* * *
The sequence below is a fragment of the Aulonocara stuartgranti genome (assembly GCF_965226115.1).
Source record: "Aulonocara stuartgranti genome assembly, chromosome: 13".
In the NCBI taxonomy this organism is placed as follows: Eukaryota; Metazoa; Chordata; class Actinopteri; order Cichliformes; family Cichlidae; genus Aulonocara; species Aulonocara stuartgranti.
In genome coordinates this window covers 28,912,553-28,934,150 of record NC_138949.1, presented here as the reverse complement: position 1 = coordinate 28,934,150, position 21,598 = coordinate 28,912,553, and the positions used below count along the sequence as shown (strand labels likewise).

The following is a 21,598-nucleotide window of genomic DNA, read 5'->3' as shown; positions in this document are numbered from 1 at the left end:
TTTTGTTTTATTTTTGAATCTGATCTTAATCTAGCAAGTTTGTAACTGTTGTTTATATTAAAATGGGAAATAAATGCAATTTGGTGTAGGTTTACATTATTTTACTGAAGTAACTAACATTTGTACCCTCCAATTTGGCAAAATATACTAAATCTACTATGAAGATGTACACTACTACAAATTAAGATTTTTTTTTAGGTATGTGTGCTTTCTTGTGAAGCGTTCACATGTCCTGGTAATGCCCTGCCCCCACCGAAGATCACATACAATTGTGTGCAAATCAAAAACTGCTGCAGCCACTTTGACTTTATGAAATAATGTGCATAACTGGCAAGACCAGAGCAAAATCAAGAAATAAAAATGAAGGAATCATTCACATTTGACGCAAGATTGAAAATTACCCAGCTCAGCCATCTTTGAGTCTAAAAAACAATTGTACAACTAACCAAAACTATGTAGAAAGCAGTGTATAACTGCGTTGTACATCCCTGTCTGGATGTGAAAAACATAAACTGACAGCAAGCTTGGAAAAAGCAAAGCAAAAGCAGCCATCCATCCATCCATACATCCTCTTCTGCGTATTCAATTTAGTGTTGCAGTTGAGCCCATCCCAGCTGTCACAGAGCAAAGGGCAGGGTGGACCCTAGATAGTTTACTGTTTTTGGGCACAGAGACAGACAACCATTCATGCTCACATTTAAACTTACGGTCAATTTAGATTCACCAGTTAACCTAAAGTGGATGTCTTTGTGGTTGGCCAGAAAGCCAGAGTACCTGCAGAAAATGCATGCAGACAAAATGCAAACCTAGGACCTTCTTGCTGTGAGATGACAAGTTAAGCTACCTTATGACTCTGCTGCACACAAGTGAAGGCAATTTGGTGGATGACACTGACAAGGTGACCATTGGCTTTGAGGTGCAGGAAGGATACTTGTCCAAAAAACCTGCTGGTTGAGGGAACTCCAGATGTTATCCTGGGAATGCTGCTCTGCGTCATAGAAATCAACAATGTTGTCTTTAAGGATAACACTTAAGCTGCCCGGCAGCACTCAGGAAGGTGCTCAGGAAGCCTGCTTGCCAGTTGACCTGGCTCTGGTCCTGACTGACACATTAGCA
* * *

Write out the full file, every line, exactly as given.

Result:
The sequence below is a fragment of the Aulonocara stuartgranti genome (assembly GCF_965226115.1).
Source record: "Aulonocara stuartgranti genome assembly, chromosome: 13".
In the NCBI taxonomy this organism is placed as follows: Eukaryota; Metazoa; Chordata; class Actinopteri; order Cichliformes; family Cichlidae; genus Aulonocara; species Aulonocara stuartgranti.
In genome coordinates this window covers 28,912,553-28,934,150 of record NC_138949.1, presented here as the reverse complement: position 1 = coordinate 28,934,150, position 21,598 = coordinate 28,912,553, and the positions used below count along the sequence as shown (strand labels likewise).

The following is a 21,598-nucleotide window of genomic DNA, read 5'->3' as shown; positions in this document are numbered from 1 at the left end:
TTTTGTTTTATTTTTGAATCTGATCTTAATCTAGCAAGTTTGTAACTGTTGTTTATATTAAAATGGGAAATAAATGCAATTTGGTGTAGGTTTACATTATTTTACTGAAGTAACTAACATTTGTACCCTCCAATTTGGCAAAATATACTAAATCTACTATGAAGATGTACACTACTACAAATTAAGATTTTTTTTTAGGTATGTGTGCTTTCTTGTGAAGCGTTCACATGTCCTGGTAATGCCCTGCCCCCACCGAAGATCACATACAATTGTGTGCAAATCAAAAACTGCTGCAGCCACTTTGACTTTATGAAATAATGTGCATAACTGGCAAGACCAGAGCAAAATCAAGAAATAAAAATGAAGGAATCATTCACATTTGACGCAAGATTGAAAATTACCCAGCTCAGCCATCTTTGAGTCTAAAAAACAATTGTACAACTAACCAAAACTATGTAGAAAGCAGTGTATAACTGCGTTGTACATCCCTGTCTGGATGTGAAAAACATAAACTGACAGCAAGCTTGGAAAAAGCAAAGCAAAAGCAGCCATCCATCCATCCATACATCCTCTTCTGCGTATTCAATTTAGTGTTGCAGTTGAGCCCATCCCAGCTGTCACAGAGCAAAGGGCAGGGTGGACCCTAGATAGTTTACTGTTTTTGGGCACAGAGACAGACAACCATTCATGCTCACATTTAAACTTACGGTCAATTTAGATTCACCAGTTAACCTAAAGTGGATGTCTTTGTGGTTGGCCAGAAAGCCAGAGTACCTGCAGAAAATGCATGCAGACAAAATGCAAACCTAGGACCTTCTTGCTGTGAGATGACAAGTTAAGCTACCTTATGACTCTGCTGCACACAAGTGAAGGCAATTTGGTGGATGACACTGACAAGGTGACCATTGGCTTTGAGGTGCAGGAAGGATACTTGTCCAAAAAACCTGCTGGTTGAGGGAACTCCAGATGTTATCCTGGGAATGCTGCTCTGCGTCATAGAAATCAACAATGTTGTCTTTAAGGATAACACTTAAGCTGCCCGGCAGCACTCAGGAAGGTGCTCAGGAAGCCTGCTTGCCAGTTGACCTGGCTCTGGTCCTGACTGACACATTAGCA